In the first aspect of the present invention, an optimum small region of the optimum principal component marks of the specified principal component is extracted from each of the small region groups, and the analysis of the substances constituting each group is preferably performed based on the spectrum of the optimum small region. It can be judged that the spectrum of which principal component scores of specified principal components are highest or the spectrum of a central small region, remarkably have the feature that the specified principal components exhibit. Therefore, it is possible to easily specify the substances by the above-described spectrums.

In the second aspect of the present invention, an area to be analyzed is divided into a large number of small regions and these small regions are photometrically measured in order to obtain the spectrums, and plural principal components are extracted from the obtained spectrums of the respective small regions, and the principal component marks of the respective plural components are computed for each of the small regions. Thereby, the plural principal components in which a large weight is imposed on the wavelength in which data values are widely scattered, are extracted from the spectrums of the respective small regions. The small regions which are respectively constituted by different substances are different from each other in the principal component marks of specified principal components. Therefore, it is determined whether the principal component scores of the respective small regions exceed a predetermined value or not respectively, and when the plural small regions are so classified into plural small region groups that the small regions, whose principal component marks of specified principal components exceed a predetermined value, are included in an identical small region group, it can be determined that the small region constituting the specified group be constituted by identical substances, and the substances constituting the respective small regions can be respectively specified by analyzing the substances constituting the respective small region groups. Further, since the principal components are determined in accordance with the extent of scattering of data and any high accuracy in values of the respective data is not required, it is not necessary to obtain the spectrums a plurality of times to improve precision in measurement of light intensity at peaks or like of the spectrums, thereby allowing the time required for measurement, analysis, and the like, to be shortened.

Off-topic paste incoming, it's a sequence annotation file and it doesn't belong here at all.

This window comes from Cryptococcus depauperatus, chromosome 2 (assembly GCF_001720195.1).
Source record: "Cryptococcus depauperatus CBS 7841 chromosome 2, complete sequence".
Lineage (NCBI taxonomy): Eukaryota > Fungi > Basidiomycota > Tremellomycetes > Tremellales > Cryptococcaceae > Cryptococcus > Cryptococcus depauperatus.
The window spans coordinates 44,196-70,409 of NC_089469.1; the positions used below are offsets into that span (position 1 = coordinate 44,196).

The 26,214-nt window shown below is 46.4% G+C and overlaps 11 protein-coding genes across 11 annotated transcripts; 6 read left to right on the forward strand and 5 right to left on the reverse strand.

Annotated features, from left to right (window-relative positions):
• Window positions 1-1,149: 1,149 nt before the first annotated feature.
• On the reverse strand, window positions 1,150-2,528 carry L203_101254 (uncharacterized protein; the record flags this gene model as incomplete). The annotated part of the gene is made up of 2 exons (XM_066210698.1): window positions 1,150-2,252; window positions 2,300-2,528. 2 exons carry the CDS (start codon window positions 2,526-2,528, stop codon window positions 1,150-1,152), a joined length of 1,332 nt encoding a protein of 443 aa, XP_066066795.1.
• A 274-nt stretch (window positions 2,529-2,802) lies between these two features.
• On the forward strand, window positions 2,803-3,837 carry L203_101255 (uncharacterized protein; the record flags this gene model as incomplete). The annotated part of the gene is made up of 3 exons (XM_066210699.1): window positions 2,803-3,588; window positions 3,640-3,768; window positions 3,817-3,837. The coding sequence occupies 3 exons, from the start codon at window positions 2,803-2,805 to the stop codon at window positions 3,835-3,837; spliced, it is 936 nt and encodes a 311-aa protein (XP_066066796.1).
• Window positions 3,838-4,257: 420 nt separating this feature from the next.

In the second aspect of the present invention, the analyzing means preferably extracts a small region in which principal component marks of the specified principal component is highest or a central small region from the respective small region groups and analyzes the substances constituting the small region groups based on the spectrum of the small region. It can be judged that the spectrum of which principal component marks of specified principal components are highest or the spectrum of a central small region, remarkably have the feature that the specified principal components exhibit. Therefore, it is possible to easily specify the substances by the above-described spectrums.

With the above-described construction of the present invention, the spectrums can be obtained by projecting infrared radiation onto an area to be analyzed. Further, it is possible to obtain the spectrums by projecting visible light onto an area to be analyzed by using Raman scattering.

As explained above, the first and the second aspects of the present invention can obtain an excellent effect in that it is possible to perform measurement and analysis in a short time, since the area to be analyzed is divided into a large number of small regions, and these small regions are photometrically measured so as to obtain the spectrums of the small regions. In addition, plural principal components are extracted from the spectrums of the small regions, and the principal component marks of the respective plural components are computed for each of the small regions. Then, the plural small regions are classified into plural small region groups so that the small regions, whose principal component marks of specified principal components exceed a predetermined value, are included in an identical small region group, so that the substances constituting the small region groups may be analyzed.

BRIEF DESCRIPTION OF THE DRAWINGS

FIG. 1 is a schematic block diagram of an infrared area analysis device according to the present invention;